Fig. 2 Corn yields under conventional and organic cropping systems under high and recommended management inputs.

Fig. 2 Corn yields under conventional and organic cropping systems under high and recommended management inputs.

In conclusion, corn should not be the first choice as the first-year transition crop from a conventional to an organic cropping system, based on the results of this study. Corn emerged slower and plant populations were significantly lower in the organic compared with the conventional cropping system. Also, more weeds were observed in corn in the organic compared with the conventional cropping system, which probably contributed to lower yields under organic management. Furthermore, visual observations of the N status indicated that the organic corn may have been short of N throughout the growing season (we will analyze N uptake of conventional and organic corn during the winter months). If there was a lack of N in organic corn, the lack of a red clover crop in place at the beginning of this experiment would have been a major factor. If corn is selected for the first year transition crop, a small grain crop with a red clover inter-seeding may be the best previous crop. Organic corn yields compared with conventional corn yields were only 20% lower following a small grain, even with the use of composted chicken manure as the sole source of N, and not in supplement to a red clover green manure crop.

November 6, 2015
by Cornell Field Crops
Comments Off on Comparing Static and Adaptive Nitrogen Rate Tools for Corn Production

Comparing Static and Adaptive Nitrogen Rate Tools for Corn Production

Lindsay Fennell1, Shai Sela1, Aaron Ristow1, Harold van Es1, Shannon Gomes2
1Soil and Crop Sciences Section, School of Integrative Plant Science, Cornell University; 2Cedar Basin Crop Consulting

Determining the optimum nitrogen rate for corn production has been an elusive goal for many years, despite its economic significance to farmers and the concerns about environmental impacts. Several tools are available to provide nitrogen rate recommendations for corn growers, and many producers and retailers often wonder how these different recommendation systems compare. These approaches can be categorized as (i) static and (ii) adaptive. Static tools offer generalized recommendations that do not consider seasonal conditions of weather and soil/crop management, while adaptive approaches account for the variable and site-specific nature of soil N dynamics. Using strip trial data from four years of research on commercial farms we compare the recommendations from conventional static approaches in New York (Cornell Nutrient Calculator; CNC) and Iowa (Maximum Return to Nitrogen; MRTN) with the adaptive Adapt-N approach to explore the differences in recommended rates. The strip trials involved only Grower rates vs. Adapt-N rates as treatments, and we consequently cannot make direct conclusions on yield and profitability relative to CNC and MRTN. Therefore, in this article we focus on simply comparing the N rate recommendations from the three different tools.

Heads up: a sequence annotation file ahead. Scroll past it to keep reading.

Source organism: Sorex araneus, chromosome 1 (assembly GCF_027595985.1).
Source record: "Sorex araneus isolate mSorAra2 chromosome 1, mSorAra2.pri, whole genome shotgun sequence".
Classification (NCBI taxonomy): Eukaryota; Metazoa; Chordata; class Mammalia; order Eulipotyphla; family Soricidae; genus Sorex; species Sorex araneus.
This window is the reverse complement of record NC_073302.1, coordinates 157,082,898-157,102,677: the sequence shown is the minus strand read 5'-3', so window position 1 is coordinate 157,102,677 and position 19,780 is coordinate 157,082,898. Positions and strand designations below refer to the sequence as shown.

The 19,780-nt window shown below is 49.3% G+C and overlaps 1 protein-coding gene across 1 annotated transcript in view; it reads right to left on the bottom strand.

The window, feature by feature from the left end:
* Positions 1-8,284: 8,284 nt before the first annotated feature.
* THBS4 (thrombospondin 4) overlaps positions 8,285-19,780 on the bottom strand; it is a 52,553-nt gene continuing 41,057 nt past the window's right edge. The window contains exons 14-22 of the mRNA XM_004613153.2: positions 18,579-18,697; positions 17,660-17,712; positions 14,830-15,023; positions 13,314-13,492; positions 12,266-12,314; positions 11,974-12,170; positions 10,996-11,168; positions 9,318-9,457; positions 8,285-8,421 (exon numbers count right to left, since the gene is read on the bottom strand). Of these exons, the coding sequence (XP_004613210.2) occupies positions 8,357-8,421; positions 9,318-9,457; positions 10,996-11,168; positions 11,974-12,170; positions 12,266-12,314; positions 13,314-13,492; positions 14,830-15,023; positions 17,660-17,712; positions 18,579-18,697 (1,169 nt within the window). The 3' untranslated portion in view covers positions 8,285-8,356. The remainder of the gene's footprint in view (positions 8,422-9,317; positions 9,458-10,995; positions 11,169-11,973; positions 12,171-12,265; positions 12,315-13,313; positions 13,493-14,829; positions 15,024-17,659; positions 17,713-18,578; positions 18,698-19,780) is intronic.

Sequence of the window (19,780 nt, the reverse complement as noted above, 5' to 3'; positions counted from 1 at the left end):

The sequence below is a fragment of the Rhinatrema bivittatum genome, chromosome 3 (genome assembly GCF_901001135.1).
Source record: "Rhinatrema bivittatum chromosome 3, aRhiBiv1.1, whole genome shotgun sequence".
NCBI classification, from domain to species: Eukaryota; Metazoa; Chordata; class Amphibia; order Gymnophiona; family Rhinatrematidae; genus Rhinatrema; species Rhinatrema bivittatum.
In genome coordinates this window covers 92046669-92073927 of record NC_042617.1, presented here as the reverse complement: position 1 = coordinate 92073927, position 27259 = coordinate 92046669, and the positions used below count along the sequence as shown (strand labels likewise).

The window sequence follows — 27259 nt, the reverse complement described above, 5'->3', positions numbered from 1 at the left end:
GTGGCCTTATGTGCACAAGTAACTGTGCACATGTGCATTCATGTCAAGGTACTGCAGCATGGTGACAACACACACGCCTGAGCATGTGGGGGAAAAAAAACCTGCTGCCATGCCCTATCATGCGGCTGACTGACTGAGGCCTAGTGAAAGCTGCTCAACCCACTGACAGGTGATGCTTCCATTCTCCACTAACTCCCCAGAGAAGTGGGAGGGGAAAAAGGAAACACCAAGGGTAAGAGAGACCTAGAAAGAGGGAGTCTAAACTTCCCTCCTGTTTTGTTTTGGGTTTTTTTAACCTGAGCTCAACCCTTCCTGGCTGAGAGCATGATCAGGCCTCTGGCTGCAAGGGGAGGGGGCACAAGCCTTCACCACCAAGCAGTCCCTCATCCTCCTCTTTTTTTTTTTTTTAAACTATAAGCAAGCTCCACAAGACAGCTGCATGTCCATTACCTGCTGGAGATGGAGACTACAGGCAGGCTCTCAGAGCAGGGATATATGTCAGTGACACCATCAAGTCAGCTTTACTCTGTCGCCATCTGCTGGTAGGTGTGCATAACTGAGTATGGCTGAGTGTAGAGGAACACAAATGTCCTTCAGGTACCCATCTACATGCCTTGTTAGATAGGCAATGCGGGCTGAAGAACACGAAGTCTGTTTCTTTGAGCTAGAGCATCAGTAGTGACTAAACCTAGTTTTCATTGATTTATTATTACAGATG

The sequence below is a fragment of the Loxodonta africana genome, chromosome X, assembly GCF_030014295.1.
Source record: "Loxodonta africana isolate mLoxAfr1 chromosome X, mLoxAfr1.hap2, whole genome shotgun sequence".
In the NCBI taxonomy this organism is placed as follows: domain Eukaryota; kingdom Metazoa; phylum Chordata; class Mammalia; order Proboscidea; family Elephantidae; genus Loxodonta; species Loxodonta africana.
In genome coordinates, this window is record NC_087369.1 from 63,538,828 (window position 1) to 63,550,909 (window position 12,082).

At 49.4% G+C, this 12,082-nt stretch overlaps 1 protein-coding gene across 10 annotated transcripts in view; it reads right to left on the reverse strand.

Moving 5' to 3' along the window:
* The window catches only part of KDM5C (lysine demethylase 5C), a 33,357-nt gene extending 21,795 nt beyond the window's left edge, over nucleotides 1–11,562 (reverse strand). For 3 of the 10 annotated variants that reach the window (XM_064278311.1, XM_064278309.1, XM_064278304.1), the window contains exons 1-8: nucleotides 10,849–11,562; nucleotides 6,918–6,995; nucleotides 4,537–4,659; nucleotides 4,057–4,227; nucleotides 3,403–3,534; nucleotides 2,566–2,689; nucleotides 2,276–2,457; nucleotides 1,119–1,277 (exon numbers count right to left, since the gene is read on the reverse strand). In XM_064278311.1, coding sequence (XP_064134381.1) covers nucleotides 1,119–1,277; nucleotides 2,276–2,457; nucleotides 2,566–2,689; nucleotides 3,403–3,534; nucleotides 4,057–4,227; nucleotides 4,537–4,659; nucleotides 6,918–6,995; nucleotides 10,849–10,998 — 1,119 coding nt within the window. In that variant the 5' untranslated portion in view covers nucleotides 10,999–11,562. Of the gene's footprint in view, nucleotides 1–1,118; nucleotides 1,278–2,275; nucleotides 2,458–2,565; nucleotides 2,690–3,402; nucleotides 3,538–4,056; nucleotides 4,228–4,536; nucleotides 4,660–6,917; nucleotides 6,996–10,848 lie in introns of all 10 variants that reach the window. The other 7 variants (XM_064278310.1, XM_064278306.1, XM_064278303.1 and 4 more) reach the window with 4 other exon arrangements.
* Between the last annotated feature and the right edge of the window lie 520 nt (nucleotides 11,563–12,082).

The Tools

Cornell Nutrient Calculator: The Cornell Nutrient Calculator is a static approach that includes a basic mass balance calculation of N demand (yield-driven crop uptake) and N supply (soil organic matter, manure, previous crops, etc.), combined with efficiency factors. The CNC estimates can be derived from a spreadsheet downloaded from http://nmsp.cals.cornell.edu/software/calculators.html. The CNC nitrogen recommendation for corn is calculated as follows (Ketterings et al., 2003):
Vanes Equation 1

 

Where NRequired is the total amount of N (lbs N/acre) from any source required for optimum crop production. YPcorngrain is the yield potential of corn grain in bushels (85% dry matter) per acre. Nsoil and Nsod are the amounts of N (lbs N/acre) expected to be released from mineralization of soil organic matter and a plowed-down sod, respectively, and feff is a nitrogen uptake efficiency factor that depends on soil type and drainage. YPcorngrain, Nsoil, and feff are available from tabular values based on soil type that are incorporated into the spreadsheet. YPcorngrain can also be entered as a default value or based on field yield history. Manure contributions from up to three years past can be incorporated into the recommendations.

MRTN: The Maximum Return to N (MRTN) method is also a static approach which is based on the average economically optimum nitrogen rate (EONR) from multi-site and multi-year field trial data and is promoted in most Midwestern US states (Sawyer et al., 2006). In Iowa, MRTN recommendations are highly generalized into a single state-wide recommendation for either corn-after-corn or corn-after-soybean with adjustments only for the relative prices for grain and fertilizer. However, Deen et al. (2015) found that variations in seasonal weather were three times more impactful on EONR than price ratio fluctuations. MRTN recommendations can be determined using an online calculator (http://extension.agron.iastate.edu/soilfertility/nrate.aspx).